Comics

A Journey of Damned Souls (to a Point) In Marvel's 'Weapon X #26'

Greg Pak and Fred Van Lente tap into hellish themes, but not enough to affect hardened souls.

Weapon X #26
Greg Pak, Fred Van Lente, Luca Pizzari

Marvel Comics

21 Nov 2018

Other

Superhero comics tend to play fast and loose with the concept of Hell. To some extent, that's necessary for worlds where gods, angels, devils, and beings with god-like power are so common. Add recurring themes like the dead routinely coming back to life into the mix, and the very idea of an afterlife almost seems mundane. Even with those complications, it's still possible to use the concept in a way that doesn't rely heavily on fire and brimstone.

Greg Pak and Fred Van Lente present a uniquely balanced approach to the concept of Hell in Marvel's Weapon X #26. It doesn't attempt to deconstruct or satirize anyone's theology. It's still a plot device, but one that furthers the story while also making a relevant point about Hell in comics storytelling.

Given the cast of Weapon X, complete with hardened villains, experienced assassins, and self-professed anti-heroes, Hell-like themes feel remarkably appropriate. The team can't avoid it, but not because of their personal sins. They have to traverse Hell because that's how Reverend William Stryker gained his menacing persona. He hates mutants so much and is so devoted to his crusade that he's willing to make a deal with the devil to achieve it. That kind of irony is as fitting as it is disturbing.

Getting to Stryker, however, involves the characters experiencing their own versions of Hell. Sabretooth, as both leader of the team and someone with an obscenely long list of sins, sets a high bar for torment. Hell, for him, is a world where all the lives he's taken and the suffering he's imparted comes back to haunt him. Pak and Van Lente single out his role in the Mutant Massacre as an especially egregious sin, but one that's only part of lengthy list of transgressions.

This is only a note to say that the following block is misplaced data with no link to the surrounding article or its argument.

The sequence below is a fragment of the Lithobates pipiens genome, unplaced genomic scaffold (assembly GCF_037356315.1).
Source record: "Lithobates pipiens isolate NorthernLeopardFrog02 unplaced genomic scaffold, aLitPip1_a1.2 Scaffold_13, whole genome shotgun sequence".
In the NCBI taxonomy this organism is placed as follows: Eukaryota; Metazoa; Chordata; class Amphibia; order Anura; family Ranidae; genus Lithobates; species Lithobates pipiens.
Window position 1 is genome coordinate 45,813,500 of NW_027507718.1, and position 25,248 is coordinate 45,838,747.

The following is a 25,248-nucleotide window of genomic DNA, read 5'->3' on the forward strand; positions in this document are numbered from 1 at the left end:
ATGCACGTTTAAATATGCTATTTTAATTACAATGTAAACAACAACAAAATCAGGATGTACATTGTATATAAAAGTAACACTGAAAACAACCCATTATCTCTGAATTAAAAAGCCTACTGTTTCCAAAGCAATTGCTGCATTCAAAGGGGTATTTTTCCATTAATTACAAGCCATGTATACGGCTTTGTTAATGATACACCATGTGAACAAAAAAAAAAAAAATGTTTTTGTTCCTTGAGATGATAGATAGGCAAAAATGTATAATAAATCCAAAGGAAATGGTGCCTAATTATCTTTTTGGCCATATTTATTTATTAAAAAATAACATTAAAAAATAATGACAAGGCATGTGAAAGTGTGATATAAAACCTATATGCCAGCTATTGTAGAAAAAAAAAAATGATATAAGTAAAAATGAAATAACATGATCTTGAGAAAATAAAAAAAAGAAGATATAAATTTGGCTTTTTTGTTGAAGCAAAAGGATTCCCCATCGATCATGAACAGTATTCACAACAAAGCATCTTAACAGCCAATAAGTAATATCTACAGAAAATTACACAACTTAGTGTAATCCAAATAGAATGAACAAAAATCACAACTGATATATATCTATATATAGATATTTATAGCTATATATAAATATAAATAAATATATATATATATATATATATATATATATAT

(courtesy of Marvel Comics)

Sabretooth doesn't just have to face those he's hurt. He has to do so while weak, sickly, and at the mercy of everyone around him. He's no longer the ferocious animal that strikes fear into his enemies. He's in the best possible position to be tormented, which quickly becomes a common theme as the story progresses.

Hell, by default, involves torture. However, everyone's worst torment is different. For Domino, torture is having to listen to Deadpool's jokes for all eternity. For Deadpool, it's being in a place where nobody laughs or gets his jokes for all eternity. It's a targeted, custom-made form of torment. Devils and demons only ever play a passive role. The damned do most of the work for them, creating for themselves their worst vision of Hell.

The concept pushes and strains the characters in ways that are both insightful and (perhaps a bit sadistically) entertaining. It helps that the notion of people condemning themselves to eternal torment are aspects of mainstream religious thought.

However, that only goes so far and Weapon X #26 does little to explore any larger Hellish themes. It doesn't tap into the more colorful imagery of the Jack Kirby era of Marvel, nor does it introduce anything new. Sabretooth and his team undergo plenty of torment, but the circumstances are so fluid that it's not clear how real their Hellish journey is by the end.

There are opportunities for this plot to have lasting impacts on characters like Sabretooth, but most of those opportunities go unrealized in this comic. The goal remains the same. Sabretooth and his team need to stop Stryker. Navigating the torture they must endure is just part of that mission. Even though many characters in the Marvel universe are oddly dismissive about the existence of a literal Hell, Weapon X #26 is a bit overly casual with the overall concept.

(courtesy of Marvel Comics)

However, it does in one important way that helps give depth to the story. It adds yet another layer to the breadth of William Stryker's hatred of mutants. While there has always been plenty of casual bigotry and blind hatred in X-men comics, Stryker really sets himself apart by showing just how much it affects him. His blind rage it so intense that he can never enjoy anything so long as mutants exist.

That kind of sentiment helps put Stryker's actions in previous issues into a greater context. Beyond just showing his dedication, it gives new meaning to the extent of his crusade against mutants. This isn't just someone who rants endlessly about the potential danger of mutation. Just living in a world of mutants is torture to him. Even the devil admits that Stryker's obsession makes his job much easier.

Weapon X #26 handles Hellish themes in superhero comics with tact and care. Beyond the insights into Stryker's hatred, though, it doesn't achieve much else. Luca Pizzari's artwork is solid, but lacks the spectacle of other hell-bound adventures. It puts Sabretooth in a position to confront Stryker, but not much beyond that.

The notion of Hell is one of the most distressing ideas that humanity has ever conjured. Even when villains go to Hell, it creates opportunities for lasting effects that further an existing mythos. There's little chance that someone like Sabretooth can ever be redeemed, but if a trip to Hell doesn't inspire some change in his character, then how will anything?

(courtesy of Marvel Comics)

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